While you are reading this, I am boarding a southbound plane for the land of Mole. For this reason, I needed to make my favorite sauce myself so that I can get shown up all week while I am in Mexico. That's right, friends. I am in Mexico right now while you are reading this in your cubicle. Mark and I are getting a jump start on becoming snowbirds by heading somewhere warm. I can't wait to eat everything in sight and not drink the water (tequila and dos equis, if you please). But, back to business. This sauce is complex and full of robust, yet nuanced, flavors. This is Mole a la Emily, which means that it is not authentic. It isn't even authentic adjacent, but it is delicious. I used fresh and dried chillies to give it the flavor I wanted and a few different seeds to give it body and texture. I'm not going to lie to you...this is an involved process but it is one that is well worth your efforts. I delivered a batch to Kelaine as a birthday present and I hope that she puts it to good use. I've reached into the CSK archives to keep the posts coming while I'm away, so don't worry.
1 medium yellow onion
3 cloves garlic
1 jalapeno pepper
1/8 cup sesame seeds
1/8 cup pumpkin seeds
1/8 cup sunflower seeds
1/4 cup raisins
1 Tbs. cumin
1 cinnamon stick
1 tsp. nutmeg
2 bay leaves
3 Tbs. chipotle flakes
1 ancho chili
1 guajillo chili
3.16 oz. (1 bar) 86% cacao bar
1 small can crushed tomatoes
1/2 cup beer
1 Tbs. honey
To Make it with chicken:
6 pieces of chicken
1 large onion
1 beer (most will work, but I used a Tecate. Next time I will try a stout)
1. Chop the onion, garlic, and jalapeno and saute on medium heat in vegetable oil. Throw in the bay leaves and cinnamon stick, sprinkle with salt and pepper, and cook for 4-5 minutes until the onions become translucent.
Now let's talk about the chillies. Since I live in the gentrification zone, there are 4 grocery stores near me that target 4 different demographics. Luckily, one of them is Hispanic (don't worry...there is a yuppie Wholefoods, for my yuppie needs). I bought a couple chillies there, but you can substitute other dried chillies here if you find other types. Remember, this isn't authentic, it is yours.
A whole dried chipotle would work, but Jackie gave me this jar of dried chipotle flakes as a birthday gift (she knows me so well) so I used a scoop of these in the sauce.
The chocolate is probably the most important component of the sauce. There is a smoothness and decadence that chocolate adds that balances the heat of the peppers. It takes this from a sauce to an experience. The chocolate is the glue in this sauce that holds all of the other flavors together and it is the magic ingredient that people can't quite put their finger on, but they know there is something special.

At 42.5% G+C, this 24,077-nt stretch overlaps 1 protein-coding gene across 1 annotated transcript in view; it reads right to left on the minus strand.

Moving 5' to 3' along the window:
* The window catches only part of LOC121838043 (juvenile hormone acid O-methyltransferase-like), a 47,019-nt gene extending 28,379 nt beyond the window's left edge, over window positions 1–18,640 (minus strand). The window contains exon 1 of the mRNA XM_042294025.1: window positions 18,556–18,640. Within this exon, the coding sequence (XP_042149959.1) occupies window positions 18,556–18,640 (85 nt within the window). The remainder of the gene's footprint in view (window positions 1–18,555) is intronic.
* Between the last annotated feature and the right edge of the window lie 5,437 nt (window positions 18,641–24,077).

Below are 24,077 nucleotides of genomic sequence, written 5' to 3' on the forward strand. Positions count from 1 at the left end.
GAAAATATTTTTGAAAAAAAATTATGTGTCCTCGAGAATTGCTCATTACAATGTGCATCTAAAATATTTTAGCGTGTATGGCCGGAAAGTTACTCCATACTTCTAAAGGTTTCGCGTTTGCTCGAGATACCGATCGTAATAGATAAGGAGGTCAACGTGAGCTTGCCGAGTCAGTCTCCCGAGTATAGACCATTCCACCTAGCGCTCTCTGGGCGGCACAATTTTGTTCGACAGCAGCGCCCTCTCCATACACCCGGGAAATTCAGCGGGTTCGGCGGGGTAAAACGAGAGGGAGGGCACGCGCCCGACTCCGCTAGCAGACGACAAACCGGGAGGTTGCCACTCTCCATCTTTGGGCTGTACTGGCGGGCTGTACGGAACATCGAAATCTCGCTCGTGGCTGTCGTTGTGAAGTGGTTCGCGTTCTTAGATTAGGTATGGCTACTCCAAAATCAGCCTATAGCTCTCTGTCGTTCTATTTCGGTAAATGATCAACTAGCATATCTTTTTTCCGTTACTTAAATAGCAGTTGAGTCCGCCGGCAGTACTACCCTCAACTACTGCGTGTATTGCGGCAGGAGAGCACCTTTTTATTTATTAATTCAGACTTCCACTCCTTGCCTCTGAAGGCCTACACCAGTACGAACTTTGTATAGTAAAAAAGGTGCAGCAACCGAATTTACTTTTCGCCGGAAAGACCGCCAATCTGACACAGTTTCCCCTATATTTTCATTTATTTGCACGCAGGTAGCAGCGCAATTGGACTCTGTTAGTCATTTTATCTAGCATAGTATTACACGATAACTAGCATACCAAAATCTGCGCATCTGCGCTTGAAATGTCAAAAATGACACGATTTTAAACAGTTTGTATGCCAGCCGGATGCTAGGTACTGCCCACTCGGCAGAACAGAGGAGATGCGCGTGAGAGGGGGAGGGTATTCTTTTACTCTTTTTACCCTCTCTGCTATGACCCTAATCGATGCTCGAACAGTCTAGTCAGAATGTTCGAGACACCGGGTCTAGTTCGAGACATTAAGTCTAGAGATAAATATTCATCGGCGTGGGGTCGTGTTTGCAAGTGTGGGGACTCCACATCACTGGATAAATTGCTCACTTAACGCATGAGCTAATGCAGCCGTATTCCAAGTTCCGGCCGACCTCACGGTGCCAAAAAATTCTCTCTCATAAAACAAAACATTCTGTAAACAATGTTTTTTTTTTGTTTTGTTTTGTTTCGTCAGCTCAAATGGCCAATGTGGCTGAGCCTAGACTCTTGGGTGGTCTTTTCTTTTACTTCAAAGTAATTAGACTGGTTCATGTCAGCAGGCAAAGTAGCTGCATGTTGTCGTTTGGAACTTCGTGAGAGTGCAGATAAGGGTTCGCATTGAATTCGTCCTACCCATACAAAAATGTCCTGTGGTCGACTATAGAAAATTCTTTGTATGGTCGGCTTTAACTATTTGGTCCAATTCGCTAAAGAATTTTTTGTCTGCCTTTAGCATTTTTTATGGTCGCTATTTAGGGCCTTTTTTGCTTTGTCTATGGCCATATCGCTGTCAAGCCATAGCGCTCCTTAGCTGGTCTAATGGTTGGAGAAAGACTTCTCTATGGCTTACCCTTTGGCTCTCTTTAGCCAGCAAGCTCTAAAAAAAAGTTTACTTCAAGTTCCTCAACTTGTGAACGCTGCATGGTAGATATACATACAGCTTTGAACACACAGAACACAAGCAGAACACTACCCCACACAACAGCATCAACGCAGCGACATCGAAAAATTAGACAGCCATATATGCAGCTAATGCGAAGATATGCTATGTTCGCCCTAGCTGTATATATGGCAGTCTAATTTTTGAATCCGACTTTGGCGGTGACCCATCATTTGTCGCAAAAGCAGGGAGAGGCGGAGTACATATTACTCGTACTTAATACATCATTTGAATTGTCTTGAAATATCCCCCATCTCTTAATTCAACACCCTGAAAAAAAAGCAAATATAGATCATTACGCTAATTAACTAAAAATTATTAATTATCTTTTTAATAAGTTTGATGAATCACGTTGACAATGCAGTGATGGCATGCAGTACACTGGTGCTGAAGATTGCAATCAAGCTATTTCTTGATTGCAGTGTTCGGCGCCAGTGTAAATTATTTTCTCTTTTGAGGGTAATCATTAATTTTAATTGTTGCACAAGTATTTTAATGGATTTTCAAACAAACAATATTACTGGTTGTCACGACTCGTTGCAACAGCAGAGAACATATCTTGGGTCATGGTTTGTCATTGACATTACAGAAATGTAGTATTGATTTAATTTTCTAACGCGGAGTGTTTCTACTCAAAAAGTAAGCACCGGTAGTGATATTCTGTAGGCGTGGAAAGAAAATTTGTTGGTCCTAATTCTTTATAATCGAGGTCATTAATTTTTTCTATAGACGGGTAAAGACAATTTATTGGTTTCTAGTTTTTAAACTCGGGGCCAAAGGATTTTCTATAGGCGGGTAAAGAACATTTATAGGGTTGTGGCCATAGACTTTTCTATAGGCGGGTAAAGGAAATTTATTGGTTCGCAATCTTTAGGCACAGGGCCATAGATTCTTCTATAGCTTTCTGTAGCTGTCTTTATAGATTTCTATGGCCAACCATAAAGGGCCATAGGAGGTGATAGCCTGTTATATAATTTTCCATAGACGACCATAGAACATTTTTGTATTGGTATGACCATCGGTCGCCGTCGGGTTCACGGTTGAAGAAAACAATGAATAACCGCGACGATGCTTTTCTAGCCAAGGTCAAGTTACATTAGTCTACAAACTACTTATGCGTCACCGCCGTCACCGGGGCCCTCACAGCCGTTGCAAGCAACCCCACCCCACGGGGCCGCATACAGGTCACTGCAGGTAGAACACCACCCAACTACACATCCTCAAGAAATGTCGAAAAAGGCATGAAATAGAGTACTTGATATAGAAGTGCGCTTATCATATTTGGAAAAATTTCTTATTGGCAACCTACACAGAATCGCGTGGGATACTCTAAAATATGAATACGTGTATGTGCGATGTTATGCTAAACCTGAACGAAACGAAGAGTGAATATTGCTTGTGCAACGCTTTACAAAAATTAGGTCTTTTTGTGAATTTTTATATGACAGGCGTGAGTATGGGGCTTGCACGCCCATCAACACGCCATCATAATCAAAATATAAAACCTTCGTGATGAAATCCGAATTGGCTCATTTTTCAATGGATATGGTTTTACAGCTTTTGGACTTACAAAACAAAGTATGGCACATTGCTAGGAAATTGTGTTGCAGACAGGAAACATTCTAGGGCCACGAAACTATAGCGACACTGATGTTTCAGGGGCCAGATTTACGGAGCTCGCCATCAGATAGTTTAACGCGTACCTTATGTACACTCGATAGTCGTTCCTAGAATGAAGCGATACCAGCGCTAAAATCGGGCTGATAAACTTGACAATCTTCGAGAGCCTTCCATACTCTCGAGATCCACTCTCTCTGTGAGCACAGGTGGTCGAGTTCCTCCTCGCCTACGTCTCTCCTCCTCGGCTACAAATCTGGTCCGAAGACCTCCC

2. Add the dry spices, chillies, and seeds to the pan and saute for a minute.
3. Add the can of tomatoes, beer, chocolate and another generous sprinkle of salt and pepper. Allow to simmer, covered on medium-low heat for about an hour.
4. You can see that the sauce has thickened and darkened up and already looks delicious.
5. Pour everything into a blender and blend until smooth. It will not be baby food smooth, but you do not want big chunks of anything in the sauce. You want it to blend together into one single flavor punch.
6. At this point, you can put it in baggies and store it in the freezer for whenever the urge strikes you.
To make a simple Mole Chicken:
1. Wash and dry chicken and sprinkle with salt and pepper
2. Heat a heavy bottom skillet on high heat with 3 Tbs. olive oil and saute the chicken for 4-5 minutes per side to get good color on the meat. I leave the skins on while I cook the meat to add flavor and lock in the juices, but I remove the skins later because they loose their crispy texture when you braise them in the mole sauce.
3. Remove the chicken pieces and set aside, turn the heat down to medium, and add the coarsely chopped onion and sprinkle with salt and pepper.
4. I used 5 pieces of chicken and I used about 2 cups of mole sauce with that amount of chicken. Add 2 cups of mole to the onions, and add 1 beer to thin it out because you are going to cook it again to get the chicken to be nice and tender.
5. Add the chicken back to the pot along with any juices, cover and cook on medium low heat for about an hour, until the chicken is falling off the bone.
I served this with white rice and a big smile on my face.
Sidebar: My sister met Ms. Nigella Lawson at a book signing on Monday afternoon in Philadelphia and picked me up a signed copy of her new book Kitchen (I already have my copy that I preordered so that it would be by my side weeks ago, but this one will have a personal message from my favorite food writer). My sister also reports that she is just a beautiful in person as she is on TV. I knew it! Thanks Katie!